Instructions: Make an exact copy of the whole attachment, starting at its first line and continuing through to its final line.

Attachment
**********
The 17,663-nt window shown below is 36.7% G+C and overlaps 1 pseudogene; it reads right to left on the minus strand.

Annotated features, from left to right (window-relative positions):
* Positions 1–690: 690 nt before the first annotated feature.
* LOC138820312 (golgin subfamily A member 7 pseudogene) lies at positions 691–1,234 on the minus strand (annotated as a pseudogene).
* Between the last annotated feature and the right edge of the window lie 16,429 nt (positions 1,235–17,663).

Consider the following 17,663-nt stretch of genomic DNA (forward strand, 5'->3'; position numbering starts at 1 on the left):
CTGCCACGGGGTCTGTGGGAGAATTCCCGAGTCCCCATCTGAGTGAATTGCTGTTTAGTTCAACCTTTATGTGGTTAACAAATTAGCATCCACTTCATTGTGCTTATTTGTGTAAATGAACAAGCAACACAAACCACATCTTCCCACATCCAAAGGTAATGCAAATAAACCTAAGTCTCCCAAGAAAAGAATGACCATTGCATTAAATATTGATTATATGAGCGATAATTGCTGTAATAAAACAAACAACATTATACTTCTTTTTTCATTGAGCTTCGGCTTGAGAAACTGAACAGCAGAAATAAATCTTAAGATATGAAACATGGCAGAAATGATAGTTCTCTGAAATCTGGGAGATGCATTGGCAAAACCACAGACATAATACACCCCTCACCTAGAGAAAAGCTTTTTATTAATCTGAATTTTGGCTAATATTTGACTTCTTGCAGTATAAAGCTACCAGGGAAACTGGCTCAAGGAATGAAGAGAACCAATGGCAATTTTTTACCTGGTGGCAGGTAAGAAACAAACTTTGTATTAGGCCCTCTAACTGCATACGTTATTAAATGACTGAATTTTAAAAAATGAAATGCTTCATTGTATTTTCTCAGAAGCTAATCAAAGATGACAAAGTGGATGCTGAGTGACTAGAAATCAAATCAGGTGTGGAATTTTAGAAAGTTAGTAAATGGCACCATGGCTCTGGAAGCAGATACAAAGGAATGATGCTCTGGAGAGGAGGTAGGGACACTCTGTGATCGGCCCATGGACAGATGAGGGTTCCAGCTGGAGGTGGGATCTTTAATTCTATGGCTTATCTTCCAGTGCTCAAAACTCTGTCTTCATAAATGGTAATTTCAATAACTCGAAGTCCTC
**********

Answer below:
The 17,663-nt window shown below is 36.7% G+C and overlaps 1 pseudogene; it reads right to left on the minus strand.

Annotated features, from left to right (window-relative positions):
* Positions 1–690: 690 nt before the first annotated feature.
* LOC138820312 (golgin subfamily A member 7 pseudogene) lies at positions 691–1,234 on the minus strand (annotated as a pseudogene).
* Between the last annotated feature and the right edge of the window lie 16,429 nt (positions 1,235–17,663).

Consider the following 17,663-nt stretch of genomic DNA (forward strand, 5'->3'; position numbering starts at 1 on the left):
CTGCCACGGGGTCTGTGGGAGAATTCCCGAGTCCCCATCTGAGTGAATTGCTGTTTAGTTCAACCTTTATGTGGTTAACAAATTAGCATCCACTTCATTGTGCTTATTTGTGTAAATGAACAAGCAACACAAACCACATCTTCCCACATCCAAAGGTAATGCAAATAAACCTAAGTCTCCCAAGAAAAGAATGACCATTGCATTAAATATTGATTATATGAGCGATAATTGCTGTAATAAAACAAACAACATTATACTTCTTTTTTCATTGAGCTTCGGCTTGAGAAACTGAACAGCAGAAATAAATCTTAAGATATGAAACATGGCAGAAATGATAGTTCTCTGAAATCTGGGAGATGCATTGGCAAAACCACAGACATAATACACCCCTCACCTAGAGAAAAGCTTTTTATTAATCTGAATTTTGGCTAATATTTGACTTCTTGCAGTATAAAGCTACCAGGGAAACTGGCTCAAGGAATGAAGAGAACCAATGGCAATTTTTTACCTGGTGGCAGGTAAGAAACAAACTTTGTATTAGGCCCTCTAACTGCATACGTTATTAAATGACTGAATTTTAAAAAATGAAATGCTTCATTGTATTTTCTCAGAAGCTAATCAAAGATGACAAAGTGGATGCTGAGTGACTAGAAATCAAATCAGGTGTGGAATTTTAGAAAGTTAGTAAATGGCACCATGGCTCTGGAAGCAGATACAAAGGAATGATGCTCTGGAGAGGAGGTAGGGACACTCTGTGATCGGCCCATGGACAGATGAGGGTTCCAGCTGGAGGTGGGATCTTTAATTCTATGGCTTATCTTCCAGTGCTCAAAACTCTGTCTTCATAAATGGTAATTTCAATAACTCGAAGTCCTC